The Long-Term Stability of Parent-Child Interaction Quality: A Longitudinal Study of Infants at 6 and 42 Months (74952)

Session Information: Mind, Brain & Psychology: Human Emotional & Cognitive Development & Outcomes within Educational Contexts
Session Chair: Shawnee McPhail

Thursday, 23 November 2023 12:50
Session: Session 3
Room: Room 708
Presentation Type: Oral Presentation

All presentation times are UTC + 9 (Asia/Tokyo)

Background and Purpose
As the primary source of early stimulation and interaction, parenting quality is an influential environmental factor that can alter children’s development (Regueiro et al., 2022). Nevertheless, most research on parent-child interaction has focused on either mothers or fathers rather than considering the unique contributions of both parents (Hertz et al., 2019).
The purpose of this research is to investigate the long-term stability of parent-child interaction quality and provide a constructive parenting suggestion.

The participants of the research were 39 Taiwanese infants and their parents. The parents interacted with their children respectively for 15 minutes when the child was 6- and 42-month-old. The investigators used the Parental Behavior Rating Scale-Revised to measure four aspects of parent-child interaction quality, including Responsiveness, Affection, Achievement orientation, Directiveness (Mahoney, 1999).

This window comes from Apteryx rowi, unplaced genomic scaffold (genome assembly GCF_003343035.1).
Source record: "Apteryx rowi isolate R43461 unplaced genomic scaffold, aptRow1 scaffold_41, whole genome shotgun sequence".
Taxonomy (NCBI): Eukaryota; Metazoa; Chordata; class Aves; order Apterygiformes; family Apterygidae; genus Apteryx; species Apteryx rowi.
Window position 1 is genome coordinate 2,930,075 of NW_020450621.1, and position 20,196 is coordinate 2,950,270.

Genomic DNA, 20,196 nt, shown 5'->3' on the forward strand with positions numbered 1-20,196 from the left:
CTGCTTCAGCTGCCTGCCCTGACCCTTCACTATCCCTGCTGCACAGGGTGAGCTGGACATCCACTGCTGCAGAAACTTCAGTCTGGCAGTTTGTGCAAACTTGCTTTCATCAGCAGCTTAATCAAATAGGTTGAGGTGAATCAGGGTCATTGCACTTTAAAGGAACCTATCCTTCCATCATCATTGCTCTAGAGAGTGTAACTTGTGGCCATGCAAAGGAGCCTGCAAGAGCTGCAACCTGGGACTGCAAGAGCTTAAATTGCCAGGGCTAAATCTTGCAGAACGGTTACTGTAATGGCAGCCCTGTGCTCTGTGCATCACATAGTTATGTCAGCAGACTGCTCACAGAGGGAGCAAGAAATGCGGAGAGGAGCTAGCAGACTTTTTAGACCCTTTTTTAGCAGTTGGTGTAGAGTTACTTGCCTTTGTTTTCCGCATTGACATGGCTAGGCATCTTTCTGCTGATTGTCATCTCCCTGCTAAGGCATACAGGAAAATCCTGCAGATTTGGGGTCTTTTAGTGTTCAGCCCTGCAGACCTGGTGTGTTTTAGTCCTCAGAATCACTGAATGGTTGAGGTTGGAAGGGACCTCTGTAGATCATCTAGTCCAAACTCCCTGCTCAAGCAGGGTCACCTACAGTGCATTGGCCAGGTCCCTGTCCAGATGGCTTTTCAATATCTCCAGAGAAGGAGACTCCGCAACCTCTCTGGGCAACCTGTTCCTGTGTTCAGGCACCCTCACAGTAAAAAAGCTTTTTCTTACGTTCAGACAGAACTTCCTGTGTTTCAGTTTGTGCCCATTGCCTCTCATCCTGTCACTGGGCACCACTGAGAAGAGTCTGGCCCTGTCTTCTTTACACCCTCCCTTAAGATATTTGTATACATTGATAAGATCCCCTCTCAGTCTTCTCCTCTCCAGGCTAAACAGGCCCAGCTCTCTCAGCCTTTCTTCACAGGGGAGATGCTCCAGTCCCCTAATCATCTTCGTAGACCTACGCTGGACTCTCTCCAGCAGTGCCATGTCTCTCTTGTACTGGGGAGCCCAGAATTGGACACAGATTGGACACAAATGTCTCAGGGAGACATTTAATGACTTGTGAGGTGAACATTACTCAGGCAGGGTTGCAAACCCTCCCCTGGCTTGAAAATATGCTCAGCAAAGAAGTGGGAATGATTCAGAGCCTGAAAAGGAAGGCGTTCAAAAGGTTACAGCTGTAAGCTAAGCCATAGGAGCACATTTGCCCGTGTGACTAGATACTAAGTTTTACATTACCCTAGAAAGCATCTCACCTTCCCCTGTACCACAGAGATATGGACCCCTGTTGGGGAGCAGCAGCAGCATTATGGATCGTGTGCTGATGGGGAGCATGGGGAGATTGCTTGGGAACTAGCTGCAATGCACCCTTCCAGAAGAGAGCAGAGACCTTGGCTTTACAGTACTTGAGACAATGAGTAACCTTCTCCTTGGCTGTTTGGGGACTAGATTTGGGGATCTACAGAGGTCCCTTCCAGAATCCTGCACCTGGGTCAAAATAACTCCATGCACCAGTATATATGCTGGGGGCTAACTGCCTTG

Two aspects of mother-child interaction quality maintained long-term stability (responsiveness r=.55**, affection r=.49**, **p<.01). The result showed that once the maternal parenting styles are perhaps established, the mother-child interaction quality tends to maintain a certain degree of stability over time. On the other hand, the father-child interaction quality didn’t maintain stability. Unlike mothers, fathers seemed to adjust their parenting styles or behaviors based on their children's developmental stages or needs. Implication The findings suggest that mothers should possess positive parenting styles as early as possible, whereas fathers should not only be attentive to the developmental changes in their children, but also adjust their parenting behaviors accordingly to foster a favorable and long-term parent-child interaction quality.

Pei-Chi Kuo, National Tsing Hua University, Taiwan
Yu-Ju Chou, National Tsing Hua University, Taiwan

About the Presenter(s)
Pei-Chi, Kuo is currently a PhD student of National Tsing Hua University, Taiwan.
Pei-Chi’s research sits at the intersection of child development, executive functions, Cognitive Neuroscience.

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Posted by Clive Staples Lewis

Last updated: 2023-02-23 23:45:00